77. 77.

    Ming Smith in Conversation with Janet Hill Talbert, 16.

  78. 78.

    Ming Smith in Conversation with Janet Hill Talbert, 16.

  79. 79.

    Ming Smith in Conversation with Janet Hill Talbert, 18.

  80. 80.

    Emmanuel Iduma, “As Seen from a Distance,” in Ming Smith: An Aperture Monograph, 143.

  81. 81.

    Alex Greenberger, “Ming Smith Shook Up Photography in the ‘70s. Now, She is Coming Into Full View,” ARTnews online, November 16, 2020, https://www.artnews.com/art-news/artists/ming-smith-photography-aperture-kamoinge-workshop-1234576646/, accessed June 6, 2021.

  82. 82.

    “Ming Smith: Biography,” Steven Kasher Gallery, New York, NY; http://www.stevenkasher.com/artists/ming-smith, accessed June 6, 2021.

  83. 83.

    “Ming Smith: Biography,” Steven Kasher Gallery.

  84. 84.

    At the Virginia Museum of Fine Arts, the show was titled Working Together: Louis Draper and the Kamoinge Workshop (February 1–October 18, 2020). VMFA is the repository of Draper’s archive.

  85. 85.

    Smith feels she and Dunham had a shared vision, and Dunham’s background as an anthropologist especially resonates with the photographer. Ming Smith, Hannum Interview.

  86. 86.

    Ming Smith in Conversation with Hans Ulrich Obrist, 233.

  87. 87.

    Interestingly, Vassell, like Ming Smith, also worked for a time as a model. See Robin Pogrebin, “A Rare Black-Owned Art Gallery Lands in Chelsea,” New York Times, May 18, 2021, https://www.nytimes.com/2021/05/18/arts/design/nicola-vassell-gallery-chelsea.html, accessed August 17, 2021. Bryant has also been receiving much-deserved attention in recent years, with recognition of her role being a centerpiece of Frieze New York in 2019 and an upcoming exhibition about JAM at MoMA scheduled for fall 2022. See Nate Freeman, “This Dealer Fought for African-American Artists for Decades—Now the Market is Paying Attention,” Artsy.net, May 1, 2019, https://www.artsy.net/article/artsy-editorial-dealer-fought-african-american-artists-decades-market-paying-attention, accessed June 7, 2021.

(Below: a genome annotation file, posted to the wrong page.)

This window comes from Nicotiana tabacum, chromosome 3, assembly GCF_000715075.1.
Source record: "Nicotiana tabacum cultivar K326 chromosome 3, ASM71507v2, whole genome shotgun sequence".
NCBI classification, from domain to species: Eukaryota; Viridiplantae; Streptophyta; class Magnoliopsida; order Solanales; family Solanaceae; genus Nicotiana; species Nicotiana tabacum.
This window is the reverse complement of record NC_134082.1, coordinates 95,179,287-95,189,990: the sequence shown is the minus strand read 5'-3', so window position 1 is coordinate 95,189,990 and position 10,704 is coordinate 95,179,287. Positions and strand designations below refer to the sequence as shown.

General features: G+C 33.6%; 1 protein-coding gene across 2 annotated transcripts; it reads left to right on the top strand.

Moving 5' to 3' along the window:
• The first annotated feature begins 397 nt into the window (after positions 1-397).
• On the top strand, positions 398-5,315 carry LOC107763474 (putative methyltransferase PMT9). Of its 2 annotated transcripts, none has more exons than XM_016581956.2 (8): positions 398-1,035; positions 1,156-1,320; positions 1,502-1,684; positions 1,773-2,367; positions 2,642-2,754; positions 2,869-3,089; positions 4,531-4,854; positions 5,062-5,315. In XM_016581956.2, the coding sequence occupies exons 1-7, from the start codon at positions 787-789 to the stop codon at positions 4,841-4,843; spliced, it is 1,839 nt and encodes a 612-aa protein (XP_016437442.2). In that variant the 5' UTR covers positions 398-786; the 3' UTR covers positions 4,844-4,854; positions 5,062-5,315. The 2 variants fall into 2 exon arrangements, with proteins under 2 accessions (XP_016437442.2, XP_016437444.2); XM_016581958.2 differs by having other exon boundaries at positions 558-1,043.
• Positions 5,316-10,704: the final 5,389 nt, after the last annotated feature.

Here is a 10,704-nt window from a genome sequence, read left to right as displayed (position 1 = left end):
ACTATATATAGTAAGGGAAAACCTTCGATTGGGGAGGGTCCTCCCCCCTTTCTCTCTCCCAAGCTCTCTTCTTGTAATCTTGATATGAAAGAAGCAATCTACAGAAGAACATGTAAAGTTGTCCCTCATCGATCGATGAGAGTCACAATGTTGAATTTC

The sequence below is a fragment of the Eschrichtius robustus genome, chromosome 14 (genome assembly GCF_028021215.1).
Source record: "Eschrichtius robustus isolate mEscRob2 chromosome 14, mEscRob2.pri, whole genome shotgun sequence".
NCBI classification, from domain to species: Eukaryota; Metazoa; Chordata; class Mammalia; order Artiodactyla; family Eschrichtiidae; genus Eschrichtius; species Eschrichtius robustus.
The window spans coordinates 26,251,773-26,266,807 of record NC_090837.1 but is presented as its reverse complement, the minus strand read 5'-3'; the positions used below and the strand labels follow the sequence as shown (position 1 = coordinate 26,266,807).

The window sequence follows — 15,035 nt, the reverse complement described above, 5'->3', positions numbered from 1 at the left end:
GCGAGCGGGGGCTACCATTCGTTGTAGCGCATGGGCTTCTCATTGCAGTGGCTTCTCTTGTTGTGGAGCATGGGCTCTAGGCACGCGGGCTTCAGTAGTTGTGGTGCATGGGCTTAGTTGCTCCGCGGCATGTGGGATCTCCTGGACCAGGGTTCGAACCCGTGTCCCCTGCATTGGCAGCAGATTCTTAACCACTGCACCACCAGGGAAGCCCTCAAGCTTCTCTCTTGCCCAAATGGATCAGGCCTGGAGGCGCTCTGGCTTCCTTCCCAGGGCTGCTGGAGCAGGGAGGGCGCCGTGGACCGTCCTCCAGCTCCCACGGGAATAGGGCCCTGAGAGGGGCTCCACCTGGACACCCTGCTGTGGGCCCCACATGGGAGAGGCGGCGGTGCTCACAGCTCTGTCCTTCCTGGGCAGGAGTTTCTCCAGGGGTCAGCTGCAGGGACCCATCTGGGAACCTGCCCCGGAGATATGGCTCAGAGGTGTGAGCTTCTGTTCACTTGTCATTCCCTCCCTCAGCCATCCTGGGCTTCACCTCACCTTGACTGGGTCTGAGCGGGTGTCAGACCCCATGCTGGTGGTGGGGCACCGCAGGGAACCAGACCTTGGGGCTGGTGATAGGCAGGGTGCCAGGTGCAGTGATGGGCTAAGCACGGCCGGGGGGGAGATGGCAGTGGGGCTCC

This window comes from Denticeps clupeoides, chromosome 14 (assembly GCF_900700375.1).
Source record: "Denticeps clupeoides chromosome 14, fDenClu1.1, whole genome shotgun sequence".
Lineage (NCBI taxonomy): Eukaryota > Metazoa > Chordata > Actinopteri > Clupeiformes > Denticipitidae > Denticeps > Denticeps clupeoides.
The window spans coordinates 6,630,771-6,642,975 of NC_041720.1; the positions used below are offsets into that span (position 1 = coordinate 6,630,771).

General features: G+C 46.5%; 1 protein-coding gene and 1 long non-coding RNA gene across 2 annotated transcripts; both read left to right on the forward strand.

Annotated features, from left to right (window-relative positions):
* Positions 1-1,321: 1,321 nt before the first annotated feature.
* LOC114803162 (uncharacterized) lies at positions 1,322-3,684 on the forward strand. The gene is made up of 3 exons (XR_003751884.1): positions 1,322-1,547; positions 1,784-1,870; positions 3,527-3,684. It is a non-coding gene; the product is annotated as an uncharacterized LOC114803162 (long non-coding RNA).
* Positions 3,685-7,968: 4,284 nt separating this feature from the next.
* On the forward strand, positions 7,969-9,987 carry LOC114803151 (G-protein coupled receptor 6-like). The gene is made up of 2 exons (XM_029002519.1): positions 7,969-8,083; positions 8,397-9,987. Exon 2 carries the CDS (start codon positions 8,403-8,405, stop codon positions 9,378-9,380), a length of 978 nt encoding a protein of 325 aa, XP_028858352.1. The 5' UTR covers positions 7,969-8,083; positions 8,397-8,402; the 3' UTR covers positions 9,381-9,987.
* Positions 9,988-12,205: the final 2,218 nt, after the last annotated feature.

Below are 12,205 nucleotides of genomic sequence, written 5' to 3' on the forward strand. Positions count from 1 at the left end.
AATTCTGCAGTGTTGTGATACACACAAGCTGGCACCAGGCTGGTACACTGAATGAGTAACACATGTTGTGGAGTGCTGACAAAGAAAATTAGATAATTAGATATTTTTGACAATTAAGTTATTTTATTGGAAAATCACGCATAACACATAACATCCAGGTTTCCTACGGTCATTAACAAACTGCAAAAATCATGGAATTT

88. 88.

    Rachell Morillo, “Electric Images: Ming Smith’s Transcendent Photography,” Hyperallergic, June 22, 2021, https://hyperallergic.com/658148/ming-smith-nicola-vassell-gallery/, accessed September 7, 2021.

  89. 89.

    Martha Schwendener, “Ming Smith” in “3 Art Gallery Shows to See Right Now,” New York Times, June 23, 2021, https://www.nytimes.com/2021/06/23/arts/3-art-gallery-shows-to-see-right-now.html, accessed October 29, 2021.

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Hannum, G. (2023). Blurring Lines/Breaking Barriers: Harlem and Beyond, the Career of International Photographer Ming Smith. In: Hannum, G., Pyun, K. (eds) Expanding the Parameters of Feminist Artivism. Palgrave Macmillan, Cham. https://doi.org/10.1007/978-3-031-09378-4_12